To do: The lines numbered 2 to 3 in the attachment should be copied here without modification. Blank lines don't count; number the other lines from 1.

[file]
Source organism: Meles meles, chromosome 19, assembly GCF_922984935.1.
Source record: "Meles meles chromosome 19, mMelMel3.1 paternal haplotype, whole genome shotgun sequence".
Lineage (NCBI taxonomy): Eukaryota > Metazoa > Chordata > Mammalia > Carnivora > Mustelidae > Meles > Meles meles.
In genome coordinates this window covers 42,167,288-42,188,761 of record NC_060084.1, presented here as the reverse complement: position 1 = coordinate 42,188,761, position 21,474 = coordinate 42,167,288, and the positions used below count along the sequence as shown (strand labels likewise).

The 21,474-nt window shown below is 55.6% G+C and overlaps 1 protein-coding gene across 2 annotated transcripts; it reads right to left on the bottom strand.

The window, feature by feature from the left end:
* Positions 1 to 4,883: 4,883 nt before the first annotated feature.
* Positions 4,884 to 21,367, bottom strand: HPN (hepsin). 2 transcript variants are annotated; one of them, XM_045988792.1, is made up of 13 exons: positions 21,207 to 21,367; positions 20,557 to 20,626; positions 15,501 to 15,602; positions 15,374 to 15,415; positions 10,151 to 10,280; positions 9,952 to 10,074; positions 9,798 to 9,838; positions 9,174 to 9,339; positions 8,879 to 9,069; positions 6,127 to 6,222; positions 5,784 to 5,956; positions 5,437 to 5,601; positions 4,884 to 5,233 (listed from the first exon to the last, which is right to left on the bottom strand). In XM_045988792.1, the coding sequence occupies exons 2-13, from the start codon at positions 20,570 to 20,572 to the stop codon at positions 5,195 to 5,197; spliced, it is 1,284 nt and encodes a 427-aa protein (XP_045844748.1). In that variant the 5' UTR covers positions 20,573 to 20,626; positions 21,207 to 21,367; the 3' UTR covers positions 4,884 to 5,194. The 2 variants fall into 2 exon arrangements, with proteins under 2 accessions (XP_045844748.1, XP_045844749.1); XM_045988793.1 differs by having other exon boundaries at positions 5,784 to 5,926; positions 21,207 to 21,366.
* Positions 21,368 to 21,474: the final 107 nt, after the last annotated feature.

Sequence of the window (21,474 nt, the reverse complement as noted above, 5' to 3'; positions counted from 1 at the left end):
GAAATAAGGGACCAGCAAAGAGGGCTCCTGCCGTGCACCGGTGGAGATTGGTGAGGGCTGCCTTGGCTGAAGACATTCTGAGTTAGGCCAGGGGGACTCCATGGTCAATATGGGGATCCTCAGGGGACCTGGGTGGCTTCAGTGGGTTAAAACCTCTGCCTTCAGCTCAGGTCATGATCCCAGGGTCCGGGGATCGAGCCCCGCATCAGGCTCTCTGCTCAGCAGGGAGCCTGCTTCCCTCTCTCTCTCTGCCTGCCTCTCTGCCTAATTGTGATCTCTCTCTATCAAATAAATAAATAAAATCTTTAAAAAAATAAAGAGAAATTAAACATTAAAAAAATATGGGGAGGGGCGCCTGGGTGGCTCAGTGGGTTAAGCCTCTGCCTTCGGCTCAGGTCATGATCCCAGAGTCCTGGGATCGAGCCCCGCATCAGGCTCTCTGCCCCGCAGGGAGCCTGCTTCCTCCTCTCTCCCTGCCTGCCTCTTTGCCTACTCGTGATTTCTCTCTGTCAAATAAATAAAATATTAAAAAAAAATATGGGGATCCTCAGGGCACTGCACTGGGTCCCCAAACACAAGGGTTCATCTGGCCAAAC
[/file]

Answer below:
Source record: "Meles meles chromosome 19, mMelMel3.1 paternal haplotype, whole genome shotgun sequence".
Lineage (NCBI taxonomy): Eukaryota > Metazoa > Chordata > Mammalia > Carnivora > Mustelidae > Meles > Meles meles.